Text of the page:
The FDA Committee is meeting today to discuss proposals of removing the ban that prohibits gay men from donating blood reports The New Civil Rights Movement. Talks of repealing the ban appeared last month when The Health and Human Services Advisory Committee on Blood & Tissue Safety & Availability voted to drop the ban for any man who has not had sex with another man in at least a year. A Williams Institute study finds that repealing the ban would save over 1.8 million lives.
However, the one-year abstinence stipulation is still considered discriminatory, and the few gay men that are eligible to donate would yield little increase in the amount of blood donated. Ryan James Yezak, found of the National Gay Blood Drive, finds the new stipulation discriminatory and absurd.
"The policies that are in place, the lifetime ban, perpetuates negative stereotypes and stigma. It assumes that all gay and bisexual men are likely to have HIV and therefore must be blanket banned and that's just not necessary in this day and age when they have the testing and other countries have moved to deferral time period."
Although Yezak is disappointed with the methods of the new stipulation, he agrees that it's at least a step in the right direction toward repealing the ban completely. Of course, the anti-gay right wing disagrees. Anti-gay activist Peter LaBarbera, the head of Americans for Truth about Homosexuality, staunchly affirmed his position on keeping the ban.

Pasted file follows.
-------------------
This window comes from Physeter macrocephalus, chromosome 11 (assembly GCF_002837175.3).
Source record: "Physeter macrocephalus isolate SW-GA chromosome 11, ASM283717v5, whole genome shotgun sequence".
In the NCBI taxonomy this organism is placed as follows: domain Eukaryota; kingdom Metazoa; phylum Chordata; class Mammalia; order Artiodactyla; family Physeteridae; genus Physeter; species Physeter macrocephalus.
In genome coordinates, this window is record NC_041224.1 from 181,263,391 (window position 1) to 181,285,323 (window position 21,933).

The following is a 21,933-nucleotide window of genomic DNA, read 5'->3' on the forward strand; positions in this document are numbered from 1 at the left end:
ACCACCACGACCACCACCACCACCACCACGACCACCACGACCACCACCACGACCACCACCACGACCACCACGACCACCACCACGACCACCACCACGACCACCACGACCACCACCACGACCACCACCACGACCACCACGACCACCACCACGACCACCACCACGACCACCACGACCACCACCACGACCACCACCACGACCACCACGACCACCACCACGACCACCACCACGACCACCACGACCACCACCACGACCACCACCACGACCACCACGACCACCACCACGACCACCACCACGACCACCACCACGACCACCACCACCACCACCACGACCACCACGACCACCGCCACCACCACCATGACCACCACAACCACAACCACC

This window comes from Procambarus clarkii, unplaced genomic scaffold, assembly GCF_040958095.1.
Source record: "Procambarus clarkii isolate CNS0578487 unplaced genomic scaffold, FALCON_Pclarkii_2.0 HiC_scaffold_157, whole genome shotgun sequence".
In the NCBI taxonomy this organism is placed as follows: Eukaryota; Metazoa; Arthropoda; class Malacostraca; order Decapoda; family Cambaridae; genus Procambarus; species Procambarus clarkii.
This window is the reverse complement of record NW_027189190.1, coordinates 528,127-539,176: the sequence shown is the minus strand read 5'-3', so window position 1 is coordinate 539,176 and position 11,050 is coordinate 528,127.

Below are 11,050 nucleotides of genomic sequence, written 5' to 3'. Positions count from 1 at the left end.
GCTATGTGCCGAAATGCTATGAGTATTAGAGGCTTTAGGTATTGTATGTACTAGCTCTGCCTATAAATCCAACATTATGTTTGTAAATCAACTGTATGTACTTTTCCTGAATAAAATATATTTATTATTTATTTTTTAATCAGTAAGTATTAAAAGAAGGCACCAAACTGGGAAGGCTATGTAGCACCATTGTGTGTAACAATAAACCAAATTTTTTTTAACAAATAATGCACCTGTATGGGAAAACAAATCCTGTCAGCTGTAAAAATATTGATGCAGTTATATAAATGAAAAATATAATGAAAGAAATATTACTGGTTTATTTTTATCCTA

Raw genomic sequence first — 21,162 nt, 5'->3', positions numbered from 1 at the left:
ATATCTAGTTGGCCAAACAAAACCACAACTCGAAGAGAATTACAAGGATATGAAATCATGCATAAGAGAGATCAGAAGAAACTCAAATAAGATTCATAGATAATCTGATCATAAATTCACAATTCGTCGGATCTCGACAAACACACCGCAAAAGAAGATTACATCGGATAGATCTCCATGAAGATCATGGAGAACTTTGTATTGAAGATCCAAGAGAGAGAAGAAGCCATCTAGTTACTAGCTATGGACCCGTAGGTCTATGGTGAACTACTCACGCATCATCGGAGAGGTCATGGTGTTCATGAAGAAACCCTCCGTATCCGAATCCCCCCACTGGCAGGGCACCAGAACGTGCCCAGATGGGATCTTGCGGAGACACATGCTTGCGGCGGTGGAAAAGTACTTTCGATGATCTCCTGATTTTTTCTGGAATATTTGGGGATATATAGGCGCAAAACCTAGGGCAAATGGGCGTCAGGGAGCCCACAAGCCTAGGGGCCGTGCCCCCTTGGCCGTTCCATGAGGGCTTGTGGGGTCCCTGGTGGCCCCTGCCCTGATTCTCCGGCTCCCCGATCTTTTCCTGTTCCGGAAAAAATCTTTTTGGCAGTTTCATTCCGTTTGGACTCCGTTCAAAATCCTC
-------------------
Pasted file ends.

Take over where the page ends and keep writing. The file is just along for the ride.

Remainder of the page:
"First of all, HIV rates and sexually transmitted diseases are rising among homosexual-practicing men. So why would we be talking about softening the blood ban at a time when [STDs] are on the rise among men who have sex with men?"
The ACLU disagrees, saying criteria for becoming a blood donor should be based on science, not misinformed assumptions and discriminatory stereotypes. LaBarbera and his fellow constituents choose to ignore the fact that HIV is as much an issue for heterosexual people as it is the LGBT community. Fortunately, President Obama reaffirmed his support of those living with, and affected by, HIV and AIDS in a speech the day before the observance of World AIDS Day this year.